Mud Runs, Do’s And Don’ts

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A few years ago, if someone told you that you’d be paying upward of $80 to run, crawl through the mud, and get electrocuted, you probably would have backed away … slowly. Admittedly, the premise of a mud run—a 3- to 10-mile relay race that sends runners through obstacles like mud pits and barbed-wire cages—sounds crazy, but that special combination of dirt, sweat, costumes, comradery, and free beer has led to a major boom in the industry in the last five years.

So 2012? Think again—mud runs are still going strong. So whether you’re considering signing up for the Savage, the Spartan, the Warrior, or the Tough Mudder, we asked some seasoned racers for their worst mud-run faux pas so you can bypass their mistakes come race day.

DO dress a little skimpy. Every square inch of clothing is going to get weighed down by mud, so the more you have on, the more weight you’ll be carrying around. Bypass the technical running shirts for something small, sleek, and that you won’t mind throwing away. The best way to ensure you have the perfect mud-run ensemble? Jump in a lake or swimming pool wearing everything, then try going for a 3-mile run. Notice what chafes, what feels heavy, and what falls off, then exchange that item for something else.

DO tie your shoelaces tight enough that your shoes can’t slip off easily, but not so tight that they cut off your circulation. And on that note …

DON’T duct tape your shoes on. It’s unnecessary and unhelpful, and most courses get littered with the sticky stuff in the first mile.

DO wear old throwaway shoes. There’s often a donation bin at the end of the race for retired sneakers; you don’t have to worry about washing them and it’s all for a good cause. Win-win.

DON’T wear your wedding ring—or any valuable jewelry, for that matter. Rings slip off easily in the mud.

DO wear snug-fitting sunglasses to protect your eyes from mud, but leave loose glasses and contact lenses behind. Test your eyewear out ahead of time by looking down quickly: If they fall off easily, leave them at home.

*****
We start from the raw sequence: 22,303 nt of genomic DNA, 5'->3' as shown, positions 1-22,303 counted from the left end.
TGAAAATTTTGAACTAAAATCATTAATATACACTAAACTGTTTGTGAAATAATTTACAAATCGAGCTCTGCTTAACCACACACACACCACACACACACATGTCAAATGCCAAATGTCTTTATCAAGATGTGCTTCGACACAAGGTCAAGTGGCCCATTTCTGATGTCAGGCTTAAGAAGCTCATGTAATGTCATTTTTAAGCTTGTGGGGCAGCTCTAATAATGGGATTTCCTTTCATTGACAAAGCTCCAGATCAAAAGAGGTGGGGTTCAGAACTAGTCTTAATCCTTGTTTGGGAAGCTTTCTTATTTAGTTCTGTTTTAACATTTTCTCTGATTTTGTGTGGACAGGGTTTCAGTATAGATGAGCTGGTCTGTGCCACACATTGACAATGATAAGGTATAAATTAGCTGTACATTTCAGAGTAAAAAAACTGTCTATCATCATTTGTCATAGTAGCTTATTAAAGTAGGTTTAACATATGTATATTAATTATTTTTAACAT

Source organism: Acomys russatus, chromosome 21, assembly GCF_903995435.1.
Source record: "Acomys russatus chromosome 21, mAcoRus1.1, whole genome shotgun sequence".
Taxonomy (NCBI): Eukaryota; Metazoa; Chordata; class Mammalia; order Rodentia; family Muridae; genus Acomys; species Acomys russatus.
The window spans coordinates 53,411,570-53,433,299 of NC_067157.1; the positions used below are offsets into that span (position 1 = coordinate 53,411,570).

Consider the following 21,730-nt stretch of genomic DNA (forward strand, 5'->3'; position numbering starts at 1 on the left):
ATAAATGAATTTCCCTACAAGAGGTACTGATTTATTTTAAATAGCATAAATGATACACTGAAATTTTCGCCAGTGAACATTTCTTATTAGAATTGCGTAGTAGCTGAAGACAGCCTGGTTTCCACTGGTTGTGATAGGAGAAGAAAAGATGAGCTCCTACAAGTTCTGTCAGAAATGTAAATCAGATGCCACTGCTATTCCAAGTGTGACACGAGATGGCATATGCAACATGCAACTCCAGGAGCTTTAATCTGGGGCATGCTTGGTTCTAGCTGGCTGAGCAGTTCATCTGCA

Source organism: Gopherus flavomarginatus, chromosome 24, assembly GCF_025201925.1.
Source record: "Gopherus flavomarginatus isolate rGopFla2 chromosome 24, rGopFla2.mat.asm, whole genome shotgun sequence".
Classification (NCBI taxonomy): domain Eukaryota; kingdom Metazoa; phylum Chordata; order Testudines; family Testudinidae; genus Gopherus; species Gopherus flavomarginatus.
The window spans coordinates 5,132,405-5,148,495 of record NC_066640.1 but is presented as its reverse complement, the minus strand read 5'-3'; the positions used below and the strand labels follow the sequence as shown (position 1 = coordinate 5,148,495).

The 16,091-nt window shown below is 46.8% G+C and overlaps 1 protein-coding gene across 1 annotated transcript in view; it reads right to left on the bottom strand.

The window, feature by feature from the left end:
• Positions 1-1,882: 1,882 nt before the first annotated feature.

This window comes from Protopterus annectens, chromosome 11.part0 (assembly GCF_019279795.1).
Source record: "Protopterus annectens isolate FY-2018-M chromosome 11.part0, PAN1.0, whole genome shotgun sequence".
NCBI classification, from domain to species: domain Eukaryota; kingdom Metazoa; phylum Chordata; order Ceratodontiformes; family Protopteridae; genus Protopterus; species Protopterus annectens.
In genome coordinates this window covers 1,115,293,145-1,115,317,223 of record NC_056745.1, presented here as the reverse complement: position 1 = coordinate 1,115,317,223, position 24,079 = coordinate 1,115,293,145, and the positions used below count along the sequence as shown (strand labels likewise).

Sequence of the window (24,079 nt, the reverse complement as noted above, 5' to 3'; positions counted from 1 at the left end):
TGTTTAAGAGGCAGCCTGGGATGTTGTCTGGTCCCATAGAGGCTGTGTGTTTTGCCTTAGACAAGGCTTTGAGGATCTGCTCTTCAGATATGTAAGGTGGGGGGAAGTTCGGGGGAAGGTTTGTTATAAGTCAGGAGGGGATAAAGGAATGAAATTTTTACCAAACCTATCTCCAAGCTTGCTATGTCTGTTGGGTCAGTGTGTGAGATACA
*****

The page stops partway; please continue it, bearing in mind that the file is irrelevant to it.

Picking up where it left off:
DON’T plan on sprinting from the start line. There are going to be a lot of people ready to jump the gun, so unless you are seriously competing for time, hang back and start off slow and steady until you find a comfortable space to run in.

DO practice your bear crawl. Avoid using your knees in tunnels and under wire obstacles; they can become injured on sharp rocks or roots.

DON’T jump feet-first into the mud pit. The top layer of the pit is usually thin and liquid-y, but under the surface lurks a glue-like substance that will suck your shoes off in an instant. Slow your pace and navigate with caution.

DO hydrate. Drink at least 16 ounces of water two hours before your run, and repeat for every hour you’re running. Stop to drink the water along your race route, too. Chug some additional H20 before celebrating at the beer tent.

muddy_girl_by_sbkaka2011-d50zi4oDO plan on getting muddy. (Captain Obvious, reporting for duty.) But when we say muddy, we mean plan on having the brown stuff caked onto your scalp, hiding under your toenails, and wedged into the crevices of your ears for days.

DON’T forget a change of shoes, a towel, and a plastic garbage bag. You don’t want to be walking around in soggy threads and tracking mud into your car post-race, and the towel comes in handy for the group shower; there aren’t many sheltered places to change your underwear.

DO bring your own beer. Sometimes the beer at the end of the race gets flat and watery, so if that’s a highly anticipated part of your day, do some additional celebrating back at the car instead (with a designated driver at the ready, please).

DON’T forget to have fun. Take pictures. Wear a tutu. Seriously, it’s a rare few that compete in mud runs for time. Most people are there just to have a good time, get dirty, and revel in a day spent crawling through the mud instead of paying bills or cleaning the kitchen. Enjoy it!fmr

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